“We believe that Hjellestad operates with an energy consumption that is about half that of a traditional diesel-powered ferry of the same size. We achieved this by optimising hull shape through CFD analysis, selecting an efficient propulsion solution, minimising hull weight by maximising the use of extruded panel profiles, and generally reducing hotel and auxiliary loads to a minimum.”

The vessel’s energy-efficient features include a heat recovery system, a heat pump, a demand-dependent HVAC system, frequency-driven electric motors in both main and auxiliary systems, LED lighting, waterborne heating, a hull-integrated keel cooling system in place of sea chests, recessed sacrificial anodes, and a silicone-based anti-fouling paint for the hull bottom.

Photo: MarineTraffic.com/Eirik Hagesaeter

For LMG Marin, the biggest challenge in designing the new ferry was in ensuring it retained its improved operating efficiency without sacrificing its ability to transport impressive loads, like, for example, two 50-tonne trailer trucks.

“These two requirements were somewhat conflicting. However, intensive work using a combination of CFD tools and hydrostatic simulations helped us determine that the feasible solution was to assure sharp angles under lightly loaded conditions and a sufficient waterplane area under heavier loading conditions.”

LMG Marin further commented that additional challenges were encountered as the team worked on devising the vessel’s safety attributes and life-saving equipment, particularly in determining the best routes for passenger and crew evacuation as well as developing efficient firefighting systems.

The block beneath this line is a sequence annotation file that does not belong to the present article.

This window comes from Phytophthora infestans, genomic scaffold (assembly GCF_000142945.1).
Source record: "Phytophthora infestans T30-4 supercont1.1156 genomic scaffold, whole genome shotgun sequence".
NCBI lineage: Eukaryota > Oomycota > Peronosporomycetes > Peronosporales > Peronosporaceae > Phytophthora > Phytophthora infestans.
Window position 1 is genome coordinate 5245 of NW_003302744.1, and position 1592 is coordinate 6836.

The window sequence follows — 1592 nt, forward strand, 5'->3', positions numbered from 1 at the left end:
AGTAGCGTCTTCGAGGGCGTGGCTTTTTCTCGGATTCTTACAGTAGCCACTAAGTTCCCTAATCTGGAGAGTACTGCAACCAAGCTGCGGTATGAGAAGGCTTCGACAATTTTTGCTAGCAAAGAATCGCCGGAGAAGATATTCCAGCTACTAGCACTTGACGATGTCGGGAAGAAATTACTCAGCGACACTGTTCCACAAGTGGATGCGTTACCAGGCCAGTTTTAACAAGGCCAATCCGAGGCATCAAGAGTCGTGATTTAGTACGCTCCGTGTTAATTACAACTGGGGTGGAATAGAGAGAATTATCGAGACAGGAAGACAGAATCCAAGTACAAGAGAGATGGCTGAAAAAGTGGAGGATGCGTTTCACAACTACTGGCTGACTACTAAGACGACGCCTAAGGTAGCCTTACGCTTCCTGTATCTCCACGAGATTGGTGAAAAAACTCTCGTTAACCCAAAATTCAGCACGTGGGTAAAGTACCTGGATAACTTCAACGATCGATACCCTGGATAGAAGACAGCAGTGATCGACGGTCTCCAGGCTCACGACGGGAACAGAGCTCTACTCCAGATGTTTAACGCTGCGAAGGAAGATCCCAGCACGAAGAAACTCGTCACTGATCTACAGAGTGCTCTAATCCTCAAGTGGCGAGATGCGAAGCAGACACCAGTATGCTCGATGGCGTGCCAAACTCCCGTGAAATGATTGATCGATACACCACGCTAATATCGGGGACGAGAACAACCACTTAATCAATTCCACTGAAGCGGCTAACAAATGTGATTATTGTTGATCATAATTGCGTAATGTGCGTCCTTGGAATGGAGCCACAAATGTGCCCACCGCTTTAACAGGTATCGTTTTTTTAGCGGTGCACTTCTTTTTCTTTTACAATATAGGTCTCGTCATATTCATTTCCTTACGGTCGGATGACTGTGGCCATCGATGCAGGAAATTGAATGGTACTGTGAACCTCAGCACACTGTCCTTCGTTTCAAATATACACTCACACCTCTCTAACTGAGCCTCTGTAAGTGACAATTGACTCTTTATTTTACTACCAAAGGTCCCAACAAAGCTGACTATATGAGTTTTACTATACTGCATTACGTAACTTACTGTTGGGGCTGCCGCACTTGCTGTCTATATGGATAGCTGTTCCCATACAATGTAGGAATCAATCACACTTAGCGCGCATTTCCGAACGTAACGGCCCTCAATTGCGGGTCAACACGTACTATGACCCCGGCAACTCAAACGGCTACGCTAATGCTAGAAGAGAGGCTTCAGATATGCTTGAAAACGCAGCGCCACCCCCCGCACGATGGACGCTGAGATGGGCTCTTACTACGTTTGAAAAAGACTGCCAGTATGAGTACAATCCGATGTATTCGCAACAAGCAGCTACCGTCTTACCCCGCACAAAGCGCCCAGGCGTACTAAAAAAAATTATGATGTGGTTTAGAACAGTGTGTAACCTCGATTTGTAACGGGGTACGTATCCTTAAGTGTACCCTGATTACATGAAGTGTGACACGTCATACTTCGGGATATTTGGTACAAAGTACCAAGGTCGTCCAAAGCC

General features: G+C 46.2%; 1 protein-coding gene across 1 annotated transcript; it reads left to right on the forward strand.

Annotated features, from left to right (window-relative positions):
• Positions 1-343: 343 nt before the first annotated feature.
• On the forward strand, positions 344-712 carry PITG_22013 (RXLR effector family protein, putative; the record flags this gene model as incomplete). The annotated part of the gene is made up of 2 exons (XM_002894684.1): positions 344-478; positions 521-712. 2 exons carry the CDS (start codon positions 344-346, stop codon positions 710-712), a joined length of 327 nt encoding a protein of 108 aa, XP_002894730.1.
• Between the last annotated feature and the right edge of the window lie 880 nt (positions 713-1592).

“We found that the rules relevant to passenger and crew evacuation, like in the case of a fire on the vehicle deck, are not really suitable for a vessel of this size. We therefore had to apply a risk analysis approach to validate the ferry’s safety level to the satisfaction of the local authorities.

“The installation of efficient firefighting systems suitable for the carriage of dangerous cargo in an aluminium vessel also proved challenging. The existing relevant rules apply only to steel-hulled vessels and so we took it upon ourselves to develop a system based on a combination of passive and active fire protection measures that we believe would make Hjellestad just as safe as any similarly-sized vessel of steel construction.”

Hjellestad had originally been scheduled to enter service on the Hjellestad-Klokkarvik route in October of last year. However, the travel restrictions put in place due to the Covid-19 pandemic meant that the ferry was unavailable for operational sailings until the first half of 2020.

Click here for the other news, features and reviews comprising this month’s Passenger Vessel Week.

Hjellestad
SPECIFICATIONS
Type of vessel: Ro-Pax ferry
Classification: DNV GL
Flag: Norway
Owner: Norled, Norway
Operator: Norled, Norway
Designer: LMG Marin, Norway
Builder: Westcon Yards, Norway; Norse Çelik, Turkey
Hull construction material: Aluminium
Length overall: 43.2 metres
Beam: 11.5 metres
Depth: 4.3 metres
Displacement: 623 tonnes
Main engine: Scania Nogva diesel-electric propulsion system
Propulsion: Schottel Dish STP 190L L-drive propellers
Generator: Scania
Steering system: Westcon eSeamatic Blue power and control system
Cruising speed: 12 knots
Batteries: Corvus Energy
Hydraulic equipment: ODM
Radios: Furuno; Vico
Other electronics: Westcon Power and Automation
Other deck equipment: Manual plug-in shore charging system with cantilevered swing-out booms
Other equipment installed: Novenco HVAC system, keel cooling system
Paints/coatings: Silicone-based anti-fouling paint for the hull bottom
Lighting: LED
Safety equipment: Viking Life-Saving Equipment firefighting system
Lifeboats: Viking Life-Saving Equipment
Type of fuel: Battery power; diesel (backup)
Crew: 3
Passengers: 80
Vehicles: 16 cars or two 50-tonne trailer trucks